Children starving in parts of Nigeria held by Boko Haram, UN children’s agency warns

A nutrition screening for children in the Dalori camp for internally displaced people, in the north-eastern city of Maiduguri in Borno State. Photo: UNICEF/ Esiebo
A nutrition screening for children in the Dalori camp for internally displaced people, in the north-eastern city of Maiduguri in Borno State. Photo: UNICEF/ Esiebo

19 July 2016 – About a quarter of a million children in Borno state, north-eastern Nigeria, are suffering from severe malnutrition, the United Nations children’s agency today announced. Of those, about one in five will die if they do not receive treatment.

The UN Children’s Fund (UNICEF) said that as Boko Haram is pushed out and more of the north-east area is becoming accessible to humanitarian assistance, the extent of the nutrition crisis is becoming more apparent.

“Some 134 children on average will die every day from causes linked to acute malnutrition if the response is not scaled up quickly,” said Manuel Fontaine, UNICEF Regional Director for Western and Central Africa, who just returned from a visit to Borno state.

“We and all partners and donors to step forward to prevent any more children from dying. No one can take on a crisis of this scale alone.”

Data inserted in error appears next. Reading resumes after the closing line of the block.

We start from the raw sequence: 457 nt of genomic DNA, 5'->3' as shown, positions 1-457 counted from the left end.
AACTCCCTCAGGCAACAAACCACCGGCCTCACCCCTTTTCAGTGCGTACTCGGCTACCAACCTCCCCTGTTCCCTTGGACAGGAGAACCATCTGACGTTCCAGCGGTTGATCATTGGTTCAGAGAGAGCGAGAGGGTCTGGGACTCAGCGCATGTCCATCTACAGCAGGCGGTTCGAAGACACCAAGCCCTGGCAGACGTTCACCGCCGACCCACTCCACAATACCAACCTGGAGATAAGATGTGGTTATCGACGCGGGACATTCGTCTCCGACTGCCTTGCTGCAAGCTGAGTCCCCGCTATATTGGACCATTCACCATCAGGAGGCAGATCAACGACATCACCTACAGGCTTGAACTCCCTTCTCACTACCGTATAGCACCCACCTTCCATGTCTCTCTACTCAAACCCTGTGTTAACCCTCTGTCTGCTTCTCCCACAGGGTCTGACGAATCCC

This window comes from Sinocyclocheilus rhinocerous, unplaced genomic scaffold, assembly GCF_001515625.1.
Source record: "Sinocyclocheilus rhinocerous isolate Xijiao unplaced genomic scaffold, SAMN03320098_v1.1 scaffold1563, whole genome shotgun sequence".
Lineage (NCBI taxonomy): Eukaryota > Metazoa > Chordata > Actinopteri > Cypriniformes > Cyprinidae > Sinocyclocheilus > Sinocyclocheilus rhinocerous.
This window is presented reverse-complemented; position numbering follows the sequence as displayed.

Mr. Fontaine described ruins of towns accommodating displaced people, families with little access to adequate sanitation, water or food, and thousands of frail children in desperate need of help.

“There are 2 million people we are still not able to reach in Borno state, which means that the true scope of this crisis has yet to be revealed to the world,” he stressed.

The situation in the Lake Chad Basin overall has been the subject of discussions at regional dialogues and at the UN Headquarters. Around 3.8 million people are currently facing severe food insecurity across the Basin, where the lean season has now set in in many parts.

In early 2016, UNICEF appealed for $55.5 million to respond to the humanitarian crisis in north-east Nigeria, but has so far only received $23 million, the equivalent of 41 per cent.